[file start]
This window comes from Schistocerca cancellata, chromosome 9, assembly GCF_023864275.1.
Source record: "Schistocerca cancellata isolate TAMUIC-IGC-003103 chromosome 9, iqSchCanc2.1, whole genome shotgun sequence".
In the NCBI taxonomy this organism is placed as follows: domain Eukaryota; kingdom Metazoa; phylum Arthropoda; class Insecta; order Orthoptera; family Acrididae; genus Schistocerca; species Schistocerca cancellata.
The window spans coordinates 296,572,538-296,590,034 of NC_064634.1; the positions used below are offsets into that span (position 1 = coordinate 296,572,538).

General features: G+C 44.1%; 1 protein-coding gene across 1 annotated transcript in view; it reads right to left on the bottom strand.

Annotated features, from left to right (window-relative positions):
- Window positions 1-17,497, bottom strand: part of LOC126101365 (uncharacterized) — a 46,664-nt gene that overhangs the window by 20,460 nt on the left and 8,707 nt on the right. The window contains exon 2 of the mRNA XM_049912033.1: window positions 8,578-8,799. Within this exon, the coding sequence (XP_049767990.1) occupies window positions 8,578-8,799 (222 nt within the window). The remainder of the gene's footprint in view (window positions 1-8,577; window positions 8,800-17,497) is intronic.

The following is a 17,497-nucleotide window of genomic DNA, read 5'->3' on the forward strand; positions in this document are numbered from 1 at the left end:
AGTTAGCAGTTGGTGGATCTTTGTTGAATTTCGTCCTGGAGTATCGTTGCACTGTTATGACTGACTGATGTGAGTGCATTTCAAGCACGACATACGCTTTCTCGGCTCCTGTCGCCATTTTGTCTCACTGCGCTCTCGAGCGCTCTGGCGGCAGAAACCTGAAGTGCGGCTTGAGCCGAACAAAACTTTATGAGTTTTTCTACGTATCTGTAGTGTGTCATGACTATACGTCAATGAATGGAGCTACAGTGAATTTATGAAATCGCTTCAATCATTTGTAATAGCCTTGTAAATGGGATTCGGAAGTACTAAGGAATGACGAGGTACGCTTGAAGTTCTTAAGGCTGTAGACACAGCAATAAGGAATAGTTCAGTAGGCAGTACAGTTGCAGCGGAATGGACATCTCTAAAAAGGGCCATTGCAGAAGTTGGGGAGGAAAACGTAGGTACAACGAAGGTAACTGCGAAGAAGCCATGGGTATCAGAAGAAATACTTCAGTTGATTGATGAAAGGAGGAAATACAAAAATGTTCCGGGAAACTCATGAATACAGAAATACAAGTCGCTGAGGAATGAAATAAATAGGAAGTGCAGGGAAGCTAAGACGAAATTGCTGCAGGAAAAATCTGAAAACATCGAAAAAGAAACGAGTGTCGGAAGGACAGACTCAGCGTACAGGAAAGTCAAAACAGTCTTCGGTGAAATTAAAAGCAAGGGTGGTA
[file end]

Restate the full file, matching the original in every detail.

This window comes from Schistocerca cancellata, chromosome 9, assembly GCF_023864275.1.
Source record: "Schistocerca cancellata isolate TAMUIC-IGC-003103 chromosome 9, iqSchCanc2.1, whole genome shotgun sequence".
In the NCBI taxonomy this organism is placed as follows: domain Eukaryota; kingdom Metazoa; phylum Arthropoda; class Insecta; order Orthoptera; family Acrididae; genus Schistocerca; species Schistocerca cancellata.
The window spans coordinates 296,572,538-296,590,034 of NC_064634.1; the positions used below are offsets into that span (position 1 = coordinate 296,572,538).

General features: G+C 44.1%; 1 protein-coding gene across 1 annotated transcript in view; it reads right to left on the bottom strand.

Annotated features, from left to right (window-relative positions):
- Window positions 1-17,497, bottom strand: part of LOC126101365 (uncharacterized) — a 46,664-nt gene that overhangs the window by 20,460 nt on the left and 8,707 nt on the right. The window contains exon 2 of the mRNA XM_049912033.1: window positions 8,578-8,799. Within this exon, the coding sequence (XP_049767990.1) occupies window positions 8,578-8,799 (222 nt within the window). The remainder of the gene's footprint in view (window positions 1-8,577; window positions 8,800-17,497) is intronic.

The following is a 17,497-nucleotide window of genomic DNA, read 5'->3' on the forward strand; positions in this document are numbered from 1 at the left end:
AGTTAGCAGTTGGTGGATCTTTGTTGAATTTCGTCCTGGAGTATCGTTGCACTGTTATGACTGACTGATGTGAGTGCATTTCAAGCACGACATACGCTTTCTCGGCTCCTGTCGCCATTTTGTCTCACTGCGCTCTCGAGCGCTCTGGCGGCAGAAACCTGAAGTGCGGCTTGAGCCGAACAAAACTTTATGAGTTTTTCTACGTATCTGTAGTGTGTCATGACTATACGTCAATGAATGGAGCTACAGTGAATTTATGAAATCGCTTCAATCATTTGTAATAGCCTTGTAAATGGGATTCGGAAGTACTAAGGAATGACGAGGTACGCTTGAAGTTCTTAAGGCTGTAGACACAGCAATAAGGAATAGTTCAGTAGGCAGTACAGTTGCAGCGGAATGGACATCTCTAAAAAGGGCCATTGCAGAAGTTGGGGAGGAAAACGTAGGTACAACGAAGGTAACTGCGAAGAAGCCATGGGTATCAGAAGAAATACTTCAGTTGATTGATGAAAGGAGGAAATACAAAAATGTTCCGGGAAACTCATGAATACAGAAATACAAGTCGCTGAGGAATGAAATAAATAGGAAGTGCAGGGAAGCTAAGACGAAATTGCTGCAGGAAAAATCTGAAAACATCGAAAAAGAAACGAGTGTCGGAAGGACAGACTCAGCGTACAGGAAAGTCAAAACAGTCTTCGGTGAAATTAAAAGCAAGGGTGGTA